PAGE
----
The creators of the MP3 (Bach Technology) are ready to once again change the way consumers obtain and experience music as they plan to create a successor to the MP3 with “MusicDNA”. The unveiling of this new technology was announced at MIDEM, a major music business trade show that addresses key issues and trends that are affecting all aspects of the music industry. According to Bach Technology’s CEO Stefan Kohlmeyer: “The MP3 was great for its time, but it did not support multimedia”, and now with MusicDNA they are able to do that by adding: lyrics, artwork, tour dates, merchandise, videos, and twitter feeds into this new format. Another good thing about MusicDNA is that it serves as a competitor towards illegal file-sharing because you can only receive this extra content if you obtain a legitimate format of MusicDNA.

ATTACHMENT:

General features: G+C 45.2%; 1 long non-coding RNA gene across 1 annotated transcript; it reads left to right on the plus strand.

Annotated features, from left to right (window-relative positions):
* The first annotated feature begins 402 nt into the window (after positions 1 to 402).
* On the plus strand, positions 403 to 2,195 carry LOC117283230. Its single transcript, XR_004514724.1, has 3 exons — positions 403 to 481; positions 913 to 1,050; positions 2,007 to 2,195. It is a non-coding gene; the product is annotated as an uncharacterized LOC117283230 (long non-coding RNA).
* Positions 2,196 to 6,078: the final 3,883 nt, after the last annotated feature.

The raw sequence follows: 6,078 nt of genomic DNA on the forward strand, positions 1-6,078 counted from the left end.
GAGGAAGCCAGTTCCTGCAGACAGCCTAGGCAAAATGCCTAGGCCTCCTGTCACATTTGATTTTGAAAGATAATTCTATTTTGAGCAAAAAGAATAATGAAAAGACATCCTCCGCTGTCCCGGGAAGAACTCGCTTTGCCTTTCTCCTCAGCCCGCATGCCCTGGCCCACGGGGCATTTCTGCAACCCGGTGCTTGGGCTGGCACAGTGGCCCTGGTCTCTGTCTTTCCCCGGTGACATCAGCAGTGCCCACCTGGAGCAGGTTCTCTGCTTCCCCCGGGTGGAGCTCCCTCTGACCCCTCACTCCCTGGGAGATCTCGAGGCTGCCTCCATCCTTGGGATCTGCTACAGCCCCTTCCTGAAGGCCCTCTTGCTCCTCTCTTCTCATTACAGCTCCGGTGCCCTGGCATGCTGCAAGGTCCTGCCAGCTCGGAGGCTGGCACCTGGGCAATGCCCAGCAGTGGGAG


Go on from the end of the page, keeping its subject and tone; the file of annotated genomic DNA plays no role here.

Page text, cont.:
I personally think this is a good idea because it gives record labels an innovative way to market music to consumers over the internet. They now have a stronger reason to entice consumers to buy music by making certain content (unreleased songs, ringtones, etc.) only available if you buy the MusicDNA format. I find this technology similar to the downloadable content game developers offer consumers through gaming platforms like Microsoft’s Xbox 360 and Sony’s Playstation 3, which adds extra content to a videogame for more hours of game play. MusicDNA will do the same thing as they keep consumers intrigued in a song or album longer than a few months as extra content becomes available with each update.
The only bad thing I see is that it may cost more to buy this format than the original MP3. I think this format would most definitely spike up prices for entire albums, and consumers may find themselves spending $15-18 dollars (again) for albums. Only time will tell where Bach Technology will go from here, but if all goes well with their beta testing phase we can expect to see MusicDNA hit the digital-sphere by this summer.
Submitted by: Jarvis R. Smith
1. Music Week